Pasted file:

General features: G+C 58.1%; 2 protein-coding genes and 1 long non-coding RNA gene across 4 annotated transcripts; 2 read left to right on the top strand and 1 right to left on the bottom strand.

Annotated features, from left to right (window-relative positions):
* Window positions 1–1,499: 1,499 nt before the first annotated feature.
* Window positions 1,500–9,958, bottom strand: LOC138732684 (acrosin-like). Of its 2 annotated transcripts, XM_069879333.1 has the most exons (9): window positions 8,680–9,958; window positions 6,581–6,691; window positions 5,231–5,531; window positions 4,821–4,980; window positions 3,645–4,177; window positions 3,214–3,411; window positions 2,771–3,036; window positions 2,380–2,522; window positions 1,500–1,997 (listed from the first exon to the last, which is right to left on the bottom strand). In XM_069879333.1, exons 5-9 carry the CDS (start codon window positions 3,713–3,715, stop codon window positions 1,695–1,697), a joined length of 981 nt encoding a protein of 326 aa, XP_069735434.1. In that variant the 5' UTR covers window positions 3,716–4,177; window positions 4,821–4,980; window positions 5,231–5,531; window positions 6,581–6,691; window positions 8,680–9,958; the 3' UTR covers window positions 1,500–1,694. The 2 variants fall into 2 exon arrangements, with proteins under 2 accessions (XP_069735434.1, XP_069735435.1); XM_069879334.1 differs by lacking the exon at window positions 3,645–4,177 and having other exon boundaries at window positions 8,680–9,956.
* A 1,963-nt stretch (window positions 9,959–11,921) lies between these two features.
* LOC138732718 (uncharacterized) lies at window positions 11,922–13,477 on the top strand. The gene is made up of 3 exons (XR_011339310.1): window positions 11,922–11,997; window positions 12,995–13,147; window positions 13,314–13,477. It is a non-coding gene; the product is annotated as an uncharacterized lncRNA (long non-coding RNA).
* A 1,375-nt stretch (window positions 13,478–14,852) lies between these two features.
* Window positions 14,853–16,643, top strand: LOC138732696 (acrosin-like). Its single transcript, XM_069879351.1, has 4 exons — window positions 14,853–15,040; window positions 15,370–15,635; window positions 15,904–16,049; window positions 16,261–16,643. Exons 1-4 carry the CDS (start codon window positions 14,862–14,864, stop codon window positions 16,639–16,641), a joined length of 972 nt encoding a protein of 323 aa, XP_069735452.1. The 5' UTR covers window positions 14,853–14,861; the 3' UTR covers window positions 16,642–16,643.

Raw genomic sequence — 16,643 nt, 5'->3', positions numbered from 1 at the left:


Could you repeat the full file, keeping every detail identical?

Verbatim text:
General features: G+C 58.1%; 2 protein-coding genes and 1 long non-coding RNA gene across 4 annotated transcripts; 2 read left to right on the top strand and 1 right to left on the bottom strand.

Annotated features, from left to right (window-relative positions):
* Window positions 1–1,499: 1,499 nt before the first annotated feature.
* Window positions 1,500–9,958, bottom strand: LOC138732684 (acrosin-like). Of its 2 annotated transcripts, XM_069879333.1 has the most exons (9): window positions 8,680–9,958; window positions 6,581–6,691; window positions 5,231–5,531; window positions 4,821–4,980; window positions 3,645–4,177; window positions 3,214–3,411; window positions 2,771–3,036; window positions 2,380–2,522; window positions 1,500–1,997 (listed from the first exon to the last, which is right to left on the bottom strand). In XM_069879333.1, exons 5-9 carry the CDS (start codon window positions 3,713–3,715, stop codon window positions 1,695–1,697), a joined length of 981 nt encoding a protein of 326 aa, XP_069735434.1. In that variant the 5' UTR covers window positions 3,716–4,177; window positions 4,821–4,980; window positions 5,231–5,531; window positions 6,581–6,691; window positions 8,680–9,958; the 3' UTR covers window positions 1,500–1,694. The 2 variants fall into 2 exon arrangements, with proteins under 2 accessions (XP_069735434.1, XP_069735435.1); XM_069879334.1 differs by lacking the exon at window positions 3,645–4,177 and having other exon boundaries at window positions 8,680–9,956.
* A 1,963-nt stretch (window positions 9,959–11,921) lies between these two features.
* LOC138732718 (uncharacterized) lies at window positions 11,922–13,477 on the top strand. The gene is made up of 3 exons (XR_011339310.1): window positions 11,922–11,997; window positions 12,995–13,147; window positions 13,314–13,477. It is a non-coding gene; the product is annotated as an uncharacterized lncRNA (long non-coding RNA).
* A 1,375-nt stretch (window positions 13,478–14,852) lies between these two features.
* Window positions 14,853–16,643, top strand: LOC138732696 (acrosin-like). Its single transcript, XM_069879351.1, has 4 exons — window positions 14,853–15,040; window positions 15,370–15,635; window positions 15,904–16,049; window positions 16,261–16,643. Exons 1-4 carry the CDS (start codon window positions 14,862–14,864, stop codon window positions 16,639–16,641), a joined length of 972 nt encoding a protein of 323 aa, XP_069735452.1. The 5' UTR covers window positions 14,853–14,861; the 3' UTR covers window positions 16,642–16,643.

Raw genomic sequence — 16,643 nt, 5'->3', positions numbered from 1 at the left: